Let’s look closer at how that’s done.

How Redemption Arcs Create Forgiveness

A young white man stands in a kitchen holding up a video camera In Buffy the Vampire Slayer, Andrew makes excuses for his crime and then fully confesses once he has nothing to gain or lose.

Since stories vary a great deal, a redemption arc won’t necessarily have all of these events. However, compelling redemption arcs will almost always have some of them.

The Confession

Characters can’t show remorse over something they won’t admit to having done. That’s why redemption arcs typically include a confession, often packaged as an apology. While this is a sign of remorse, it’s not in itself proof that remorse is genuine. For that, the circumstances of the apology or confession must be examined.

In season seven of Buffy the Vampire Slayer, the antagonist Andrew murders his best friend in a ritual that cracks open the gate to hell. Team Good captures him, and not knowing what else they can do, keeps him prisoner in Buffy’s house. For a while, Andrew does his best to appease the heroes. He comes up with excuses for his crime, such as saying he was tricked by an evil spirit.

In the episode Storyteller, Buffy finds out that only Andrew’s tears will close the gate to hell again. She takes him to the gate and tells him that she’s going to kill him. Thinking he’s about to die, Andrew tearfully confesses that he hadn’t been tricked when he chose to murder his friend. Since he has no reason to believe this will save his life, the only plausible motivation for his confession is remorse.

When a public figure releases an apology, the public analyzes it closely to determine whether it is a sufficient acknowledgment of wrongdoing or if it includes excuses and justifications. However, by that time it’s usually too late anyway. Someone who releases an apology under pressure has a self-serving reason to do so. The most effective apologies are given as soon as a person is told they did something wrong, before it inspires widespread backlash.

The Sacrifice

A character that must be forgiven will almost always make a significant sacrifice to rectify the wrongs they have committed. In Disney’s Beauty and the Beast, the Beast lets Belle leave even though he knows it means he’ll be trapped in beast form forever. In Deep Space Nine, Damar abandons his position of power and becomes a hunted fugitive to fight the Dominion. In Avatar: The Last Airbender, Zuko gives up the approval of his father so he can assist Aang.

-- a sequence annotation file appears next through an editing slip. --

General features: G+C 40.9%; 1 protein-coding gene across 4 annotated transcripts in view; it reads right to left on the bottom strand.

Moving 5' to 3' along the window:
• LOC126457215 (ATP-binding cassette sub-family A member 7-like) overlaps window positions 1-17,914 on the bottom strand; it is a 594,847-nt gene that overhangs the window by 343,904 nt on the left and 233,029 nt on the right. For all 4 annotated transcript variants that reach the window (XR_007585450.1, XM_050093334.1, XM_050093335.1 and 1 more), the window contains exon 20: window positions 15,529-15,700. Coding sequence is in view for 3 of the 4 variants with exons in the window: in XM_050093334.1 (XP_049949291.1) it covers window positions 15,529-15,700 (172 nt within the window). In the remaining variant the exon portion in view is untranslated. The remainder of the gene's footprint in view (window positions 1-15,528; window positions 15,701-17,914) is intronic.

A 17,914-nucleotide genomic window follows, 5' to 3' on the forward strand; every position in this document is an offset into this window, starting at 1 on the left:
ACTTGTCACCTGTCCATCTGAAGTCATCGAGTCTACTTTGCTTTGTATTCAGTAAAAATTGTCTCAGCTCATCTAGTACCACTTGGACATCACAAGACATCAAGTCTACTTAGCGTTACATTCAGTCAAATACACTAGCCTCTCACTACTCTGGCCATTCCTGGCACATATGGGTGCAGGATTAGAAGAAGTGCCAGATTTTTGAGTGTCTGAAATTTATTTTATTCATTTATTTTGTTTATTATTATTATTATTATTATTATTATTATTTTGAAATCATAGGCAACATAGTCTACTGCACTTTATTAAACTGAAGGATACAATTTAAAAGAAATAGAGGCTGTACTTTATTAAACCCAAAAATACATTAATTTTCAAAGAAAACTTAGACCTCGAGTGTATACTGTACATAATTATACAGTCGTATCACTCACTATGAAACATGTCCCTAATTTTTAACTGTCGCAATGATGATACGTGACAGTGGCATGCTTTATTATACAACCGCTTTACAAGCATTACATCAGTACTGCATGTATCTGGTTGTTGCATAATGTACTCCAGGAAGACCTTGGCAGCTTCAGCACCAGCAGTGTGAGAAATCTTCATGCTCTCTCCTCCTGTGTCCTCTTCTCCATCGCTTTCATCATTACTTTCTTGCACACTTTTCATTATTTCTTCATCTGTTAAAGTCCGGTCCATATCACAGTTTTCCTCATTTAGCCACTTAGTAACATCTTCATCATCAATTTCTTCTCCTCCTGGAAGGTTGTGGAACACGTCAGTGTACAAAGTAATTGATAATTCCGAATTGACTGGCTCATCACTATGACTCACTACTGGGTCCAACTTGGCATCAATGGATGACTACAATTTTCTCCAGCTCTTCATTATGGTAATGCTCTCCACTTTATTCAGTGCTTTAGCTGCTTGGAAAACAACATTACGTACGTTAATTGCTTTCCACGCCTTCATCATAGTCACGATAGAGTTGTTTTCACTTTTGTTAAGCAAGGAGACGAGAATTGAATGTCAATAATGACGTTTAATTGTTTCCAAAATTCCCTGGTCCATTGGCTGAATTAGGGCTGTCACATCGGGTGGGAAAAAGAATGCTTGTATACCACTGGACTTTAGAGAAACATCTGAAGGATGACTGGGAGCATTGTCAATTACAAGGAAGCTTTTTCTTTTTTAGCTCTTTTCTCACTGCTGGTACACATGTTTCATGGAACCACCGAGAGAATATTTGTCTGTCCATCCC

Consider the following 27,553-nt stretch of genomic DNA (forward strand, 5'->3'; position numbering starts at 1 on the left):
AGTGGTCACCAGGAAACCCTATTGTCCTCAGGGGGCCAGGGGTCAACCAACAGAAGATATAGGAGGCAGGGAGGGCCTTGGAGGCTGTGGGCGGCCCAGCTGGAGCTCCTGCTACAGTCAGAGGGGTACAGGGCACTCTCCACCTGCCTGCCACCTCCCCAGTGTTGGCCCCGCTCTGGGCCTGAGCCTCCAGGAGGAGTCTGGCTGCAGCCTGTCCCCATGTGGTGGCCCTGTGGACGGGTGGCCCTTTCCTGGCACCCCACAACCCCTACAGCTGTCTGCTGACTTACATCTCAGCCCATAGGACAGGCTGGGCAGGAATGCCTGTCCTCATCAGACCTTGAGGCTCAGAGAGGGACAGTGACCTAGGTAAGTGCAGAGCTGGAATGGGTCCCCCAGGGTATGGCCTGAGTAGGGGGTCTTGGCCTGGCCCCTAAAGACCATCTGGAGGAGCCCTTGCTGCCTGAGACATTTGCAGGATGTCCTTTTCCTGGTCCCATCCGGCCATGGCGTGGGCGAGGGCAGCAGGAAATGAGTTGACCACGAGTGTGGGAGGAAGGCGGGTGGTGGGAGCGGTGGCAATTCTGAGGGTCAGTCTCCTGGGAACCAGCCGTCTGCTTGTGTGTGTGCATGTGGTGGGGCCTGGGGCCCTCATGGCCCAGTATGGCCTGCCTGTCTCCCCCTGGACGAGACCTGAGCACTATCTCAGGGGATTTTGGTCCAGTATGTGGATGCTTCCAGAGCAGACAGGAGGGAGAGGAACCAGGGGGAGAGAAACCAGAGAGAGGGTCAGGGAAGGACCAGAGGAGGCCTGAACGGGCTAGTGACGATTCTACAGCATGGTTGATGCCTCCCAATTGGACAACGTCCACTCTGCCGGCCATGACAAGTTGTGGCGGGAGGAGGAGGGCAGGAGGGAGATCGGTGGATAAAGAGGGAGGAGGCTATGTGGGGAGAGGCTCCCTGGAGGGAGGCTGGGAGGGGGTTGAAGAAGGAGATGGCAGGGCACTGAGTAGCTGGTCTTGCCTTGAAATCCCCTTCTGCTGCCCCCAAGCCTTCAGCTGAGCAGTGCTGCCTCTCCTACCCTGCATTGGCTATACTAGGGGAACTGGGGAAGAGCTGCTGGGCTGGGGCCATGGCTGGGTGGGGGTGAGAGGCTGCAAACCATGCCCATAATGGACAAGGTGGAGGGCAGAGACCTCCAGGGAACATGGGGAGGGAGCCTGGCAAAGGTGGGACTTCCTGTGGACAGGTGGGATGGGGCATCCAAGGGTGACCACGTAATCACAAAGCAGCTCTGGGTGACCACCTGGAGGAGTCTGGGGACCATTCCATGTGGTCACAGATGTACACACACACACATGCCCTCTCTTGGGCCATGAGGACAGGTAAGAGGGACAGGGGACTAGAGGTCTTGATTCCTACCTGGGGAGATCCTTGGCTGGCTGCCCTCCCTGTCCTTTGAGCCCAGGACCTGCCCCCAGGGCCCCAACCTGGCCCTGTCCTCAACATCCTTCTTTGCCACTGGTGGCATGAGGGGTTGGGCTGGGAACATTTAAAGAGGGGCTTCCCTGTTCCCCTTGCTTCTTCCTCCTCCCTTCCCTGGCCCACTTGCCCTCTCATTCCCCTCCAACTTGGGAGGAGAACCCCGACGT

A sacrifice shows the character is remorseful enough to give up something they want, which stands in stark contrast to those who fake remorse to avoid giving anything up. If the character undergoes some kind of suffering because of their sacrifice, that makes the sacrifice more meaningful and creates sympathy for them.

Sometimes public figures make donations to a related cause to earn forgiveness. If what they did was small and the cost feels significant for them, then this can help. However, in many cases where a public figure has used the power of their position to do harm, they are expected to sacrifice their job. The more they fight to retain their position, the more the public is convinced that they are not truly sorry.

The Grovel

Long redemption arcs often include the grovel. This is a show of humility and dedication to do better. Humility is an important sign of remorse because fully acknowledging the wrongdoing you’ve committed is a humbling experience. Plus, it’s easier for humble people to admit wrongdoing in the first place.

A groveling character not only prostrates themself before the heroes, but also asks for very little. They will usually ask either for what they need to survive or to be allowed to help others. Zuko begs to be allowed to help Aang learn Firebending, whereas Spike wants to help Buffy fight the evil he senses is coming. They continue to stay humble and beg to help even though they are despised by the heroes.

A groveling character won’t ask for forgiveness. Demanding forgiveness is a sign of entitlement; it only indicates they have not learned their lesson. In Deep Space Nine, Gul Dukat fights with the heroes, but he continues to demand attention and validation from others. In the final season, he returns to villainy.

After groveling, a character will toil without recognition or reward, with the goal of making up for the harm they caused or otherwise assisting others. Once this goes on long enough that the heroes in the story are convinced the groveling character doesn’t have an ulterior motive, some of the heroes will probably forgive them.

Because publicizing a grovel would defeat the point, it’s difficult to translate this one to famous people in the real world. However, a disgraced public figure could still toil for a good cause for an extended period. If their name or public persona helps their cause in some way, making their efforts known might be acceptable.